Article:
By Lucia Mutikani ,Reuters
WASHINGTON — The U.S. economy is gaining momentum and should push through next year with only a few bruises despite an almost certain European recession and slower global growth.
A firming in the anemic U.S. labor market should put the economy in reasonable shape to withstand headwinds from overseas, although the recovery will likely slow at the start of the year after a surprisingly solid fourth quarter. “The U.S. economy will be one of the better stories in an otherwise gloomy global economy next year,” said Sung Won Sohn, an economics professor at California State University in the Channel Islands. “It will not go into recession.” Data from employment to manufacturing imply U.S. growth will top a 3 percent annual rate in the fourth quarter, which would be the fastest pace in 18 months.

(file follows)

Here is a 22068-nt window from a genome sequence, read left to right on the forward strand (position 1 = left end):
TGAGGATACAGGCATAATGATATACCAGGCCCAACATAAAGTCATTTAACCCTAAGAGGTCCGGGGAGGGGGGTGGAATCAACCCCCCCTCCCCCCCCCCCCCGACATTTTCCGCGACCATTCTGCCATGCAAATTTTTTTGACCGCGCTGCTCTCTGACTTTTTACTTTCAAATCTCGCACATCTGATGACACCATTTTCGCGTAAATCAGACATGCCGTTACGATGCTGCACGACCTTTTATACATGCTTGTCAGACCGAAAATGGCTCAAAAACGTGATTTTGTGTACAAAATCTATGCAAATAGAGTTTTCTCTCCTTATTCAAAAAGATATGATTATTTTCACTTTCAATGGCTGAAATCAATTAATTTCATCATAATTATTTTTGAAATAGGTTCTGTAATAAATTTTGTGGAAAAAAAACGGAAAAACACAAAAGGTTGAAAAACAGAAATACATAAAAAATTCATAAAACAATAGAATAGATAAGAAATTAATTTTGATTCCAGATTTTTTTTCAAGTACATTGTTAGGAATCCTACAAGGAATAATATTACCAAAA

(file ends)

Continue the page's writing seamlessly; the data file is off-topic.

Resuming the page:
Much of that expansion reflects the release of pent-up demand for autos and a restocking of inventories by businesses, temporary factors that could lead to a lull early in 2012. But a healing labor market provides a signal of a more-lasting and fundamental strengthening of the recovery. The jobless rate fell to a 2-1/2-year low of 8.6 percent in November and first-time claims for jobless benefits have dropped to the lowest level since early 2008. That’s good news for the consumers who drive two-thirds of U.S. economic activity.
“The consumer is going to be able to spend simply because job growth is picking up,” said Joel Naroff, chief economist at Naroff Economic Advisors in Holland, Pennsylvania. “As job growth picks up, income picks up.”